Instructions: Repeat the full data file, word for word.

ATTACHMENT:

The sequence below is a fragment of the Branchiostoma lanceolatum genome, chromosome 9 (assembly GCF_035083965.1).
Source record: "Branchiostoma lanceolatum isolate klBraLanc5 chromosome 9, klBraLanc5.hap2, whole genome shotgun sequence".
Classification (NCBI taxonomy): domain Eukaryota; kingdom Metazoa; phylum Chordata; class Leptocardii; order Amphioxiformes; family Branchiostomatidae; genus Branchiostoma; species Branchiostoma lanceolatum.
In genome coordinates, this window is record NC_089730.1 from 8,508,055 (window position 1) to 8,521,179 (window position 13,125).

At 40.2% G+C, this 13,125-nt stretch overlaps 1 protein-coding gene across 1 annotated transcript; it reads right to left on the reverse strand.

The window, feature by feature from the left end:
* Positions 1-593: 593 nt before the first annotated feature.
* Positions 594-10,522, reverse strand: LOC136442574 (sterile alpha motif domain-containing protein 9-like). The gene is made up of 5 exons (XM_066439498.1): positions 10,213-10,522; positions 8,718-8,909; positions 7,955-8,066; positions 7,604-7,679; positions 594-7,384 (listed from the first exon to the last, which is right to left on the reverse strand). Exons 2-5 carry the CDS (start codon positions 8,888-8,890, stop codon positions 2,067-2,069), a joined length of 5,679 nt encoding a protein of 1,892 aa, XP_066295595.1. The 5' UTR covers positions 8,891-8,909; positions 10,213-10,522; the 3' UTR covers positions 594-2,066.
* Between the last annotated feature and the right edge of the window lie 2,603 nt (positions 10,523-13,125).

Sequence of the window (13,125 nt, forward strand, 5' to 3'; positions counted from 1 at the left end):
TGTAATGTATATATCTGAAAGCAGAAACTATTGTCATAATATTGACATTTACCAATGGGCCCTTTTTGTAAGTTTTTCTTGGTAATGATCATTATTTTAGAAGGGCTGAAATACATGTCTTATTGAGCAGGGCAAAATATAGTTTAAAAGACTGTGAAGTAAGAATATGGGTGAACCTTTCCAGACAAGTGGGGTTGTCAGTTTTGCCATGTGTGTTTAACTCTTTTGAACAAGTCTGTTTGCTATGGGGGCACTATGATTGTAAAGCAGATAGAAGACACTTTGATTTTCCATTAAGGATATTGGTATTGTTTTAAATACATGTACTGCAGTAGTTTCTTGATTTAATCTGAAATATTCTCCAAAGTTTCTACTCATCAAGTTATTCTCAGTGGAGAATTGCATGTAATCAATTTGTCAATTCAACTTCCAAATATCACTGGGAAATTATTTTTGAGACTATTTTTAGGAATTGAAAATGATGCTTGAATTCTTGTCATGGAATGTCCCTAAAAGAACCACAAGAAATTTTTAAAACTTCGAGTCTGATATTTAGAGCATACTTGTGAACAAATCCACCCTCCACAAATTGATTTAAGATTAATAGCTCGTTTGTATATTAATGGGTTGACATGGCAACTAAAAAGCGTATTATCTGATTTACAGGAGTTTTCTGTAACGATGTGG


The sequence below is a fragment of the Branchiostoma lanceolatum genome, chromosome 9 (assembly GCF_035083965.1).
Source record: "Branchiostoma lanceolatum isolate klBraLanc5 chromosome 9, klBraLanc5.hap2, whole genome shotgun sequence".
Classification (NCBI taxonomy): domain Eukaryota; kingdom Metazoa; phylum Chordata; class Leptocardii; order Amphioxiformes; family Branchiostomatidae; genus Branchiostoma; species Branchiostoma lanceolatum.
In genome coordinates, this window is record NC_089730.1 from 8,508,055 (window position 1) to 8,521,179 (window position 13,125).

At 40.2% G+C, this 13,125-nt stretch overlaps 1 protein-coding gene across 1 annotated transcript; it reads right to left on the reverse strand.

The window, feature by feature from the left end:
* Positions 1-593: 593 nt before the first annotated feature.
* Positions 594-10,522, reverse strand: LOC136442574 (sterile alpha motif domain-containing protein 9-like). The gene is made up of 5 exons (XM_066439498.1): positions 10,213-10,522; positions 8,718-8,909; positions 7,955-8,066; positions 7,604-7,679; positions 594-7,384 (listed from the first exon to the last, which is right to left on the reverse strand). Exons 2-5 carry the CDS (start codon positions 8,888-8,890, stop codon positions 2,067-2,069), a joined length of 5,679 nt encoding a protein of 1,892 aa, XP_066295595.1. The 5' UTR covers positions 8,891-8,909; positions 10,213-10,522; the 3' UTR covers positions 594-2,066.
* Between the last annotated feature and the right edge of the window lie 2,603 nt (positions 10,523-13,125).

Sequence of the window (13,125 nt, forward strand, 5' to 3'; positions counted from 1 at the left end):
TGTAATGTATATATCTGAAAGCAGAAACTATTGTCATAATATTGACATTTACCAATGGGCCCTTTTTGTAAGTTTTTCTTGGTAATGATCATTATTTTAGAAGGGCTGAAATACATGTCTTATTGAGCAGGGCAAAATATAGTTTAAAAGACTGTGAAGTAAGAATATGGGTGAACCTTTCCAGACAAGTGGGGTTGTCAGTTTTGCCATGTGTGTTTAACTCTTTTGAACAAGTCTGTTTGCTATGGGGGCACTATGATTGTAAAGCAGATAGAAGACACTTTGATTTTCCATTAAGGATATTGGTATTGTTTTAAATACATGTACTGCAGTAGTTTCTTGATTTAATCTGAAATATTCTCCAAAGTTTCTACTCATCAAGTTATTCTCAGTGGAGAATTGCATGTAATCAATTTGTCAATTCAACTTCCAAATATCACTGGGAAATTATTTTTGAGACTATTTTTAGGAATTGAAAATGATGCTTGAATTCTTGTCATGGAATGTCCCTAAAAGAACCACAAGAAATTTTTAAAACTTCGAGTCTGATATTTAGAGCATACTTGTGAACAAATCCACCCTCCACAAATTGATTTAAGATTAATAGCTCGTTTGTATATTAATGGGTTGACATGGCAACTAAAAAGCGTATTATCTGATTTACAGGAGTTTTCTGTAACGATGTGG